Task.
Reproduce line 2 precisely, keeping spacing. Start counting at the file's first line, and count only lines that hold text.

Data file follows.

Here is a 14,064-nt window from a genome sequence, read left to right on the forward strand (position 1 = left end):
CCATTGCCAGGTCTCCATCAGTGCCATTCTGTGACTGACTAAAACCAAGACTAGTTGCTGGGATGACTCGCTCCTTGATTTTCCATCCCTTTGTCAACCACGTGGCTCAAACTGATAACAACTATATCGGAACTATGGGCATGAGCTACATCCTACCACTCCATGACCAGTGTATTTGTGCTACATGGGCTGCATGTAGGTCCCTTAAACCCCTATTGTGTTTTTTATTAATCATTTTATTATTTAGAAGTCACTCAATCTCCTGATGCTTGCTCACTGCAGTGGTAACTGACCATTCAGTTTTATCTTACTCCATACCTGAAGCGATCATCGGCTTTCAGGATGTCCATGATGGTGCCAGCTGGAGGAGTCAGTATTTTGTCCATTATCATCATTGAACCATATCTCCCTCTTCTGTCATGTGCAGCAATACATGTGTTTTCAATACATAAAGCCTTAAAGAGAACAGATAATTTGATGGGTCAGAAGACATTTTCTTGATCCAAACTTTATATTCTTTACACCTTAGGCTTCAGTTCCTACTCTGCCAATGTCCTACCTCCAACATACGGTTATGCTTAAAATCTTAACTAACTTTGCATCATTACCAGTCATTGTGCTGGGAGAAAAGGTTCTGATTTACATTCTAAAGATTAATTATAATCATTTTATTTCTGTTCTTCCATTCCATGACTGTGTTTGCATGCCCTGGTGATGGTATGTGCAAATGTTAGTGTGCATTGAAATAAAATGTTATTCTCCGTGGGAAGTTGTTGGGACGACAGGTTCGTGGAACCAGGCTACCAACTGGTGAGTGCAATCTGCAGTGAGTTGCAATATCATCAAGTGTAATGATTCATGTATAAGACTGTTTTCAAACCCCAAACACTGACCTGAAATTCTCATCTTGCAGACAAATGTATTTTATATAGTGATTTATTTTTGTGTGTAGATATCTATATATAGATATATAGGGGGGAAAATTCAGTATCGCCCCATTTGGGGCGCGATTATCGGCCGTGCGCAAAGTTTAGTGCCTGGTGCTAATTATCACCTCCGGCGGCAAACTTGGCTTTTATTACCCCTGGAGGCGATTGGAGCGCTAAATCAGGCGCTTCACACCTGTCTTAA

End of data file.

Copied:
CCATTGCCAGGTCTCCATCAGTGCCATTCTGTGACTGACTAAAACCAAGACTAGTTGCTGGGATGACTCGCTCCTTGATTTTCCATCCCTTTGTCAACCACGTGGCTCAAACTGATAACAACTATATCGGAACTATGGGCATGAGCTACATCCTACCACTCCATGACCAGTGTATTTGTGCTACATGGGCTGCATGTAGGTCCCTTAAACCCCTATTGTGTTTTTTATTAATCATTTTATTATTTAGAAGTCACTCAATCTCCTGATGCTTGCTCACTGCAGTGGTAACTGACCATTCAGTTTTATCTTACTCCATACCTGAAGCGATCATCGGCTTTCAGGATGTCCATGATGGTGCCAGCTGGAGGAGTCAGTATTTTGTCCATTATCATCATTGAACCATATCTCCCTCTTCTGTCATGTGCAGCAATACATGTGTTTTCAATACATAAAGCCTTAAAGAGAACAGATAATTTGATGGGTCAGAAGACATTTTCTTGATCCAAACTTTATATTCTTTACACCTTAGGCTTCAGTTCCTACTCTGCCAATGTCCTACCTCCAACATACGGTTATGCTTAAAATCTTAACTAACTTTGCATCATTACCAGTCATTGTGCTGGGAGAAAAGGTTCTGATTTACATTCTAAAGATTAATTATAATCATTTTATTTCTGTTCTTCCATTCCATGACTGTGTTTGCATGCCCTGGTGATGGTATGTGCAAATGTTAGTGTGCATTGAAATAAAATGTTATTCTCCGTGGGAAGTTGTTGGGACGACAGGTTCGTGGAACCAGGCTACCAACTGGTGAGTGCAATCTGCAGTGAGTTGCAATATCATCAAGTGTAATGATTCATGTATAAGACTGTTTTCAAACCCCAAACACTGACCTGAAATTCTCATCTTGCAGACAAATGTATTTTATATAGTGATTTATTTTTGTGTGTAGATATCTATATATAGATATATAGGGGGGAAAATTCAGTATCGCCCCATTTGGGGCGCGATTATCGGCCGTGCGCAAAGTTTAGTGCCTGGTGCTAATTATCACCTCCGGCGGCAAACTTGGCTTTTATTACCCCTGGAGGCGATTGGAGCGCTAAATCAGGCGCTTCACACCTGTCTTAA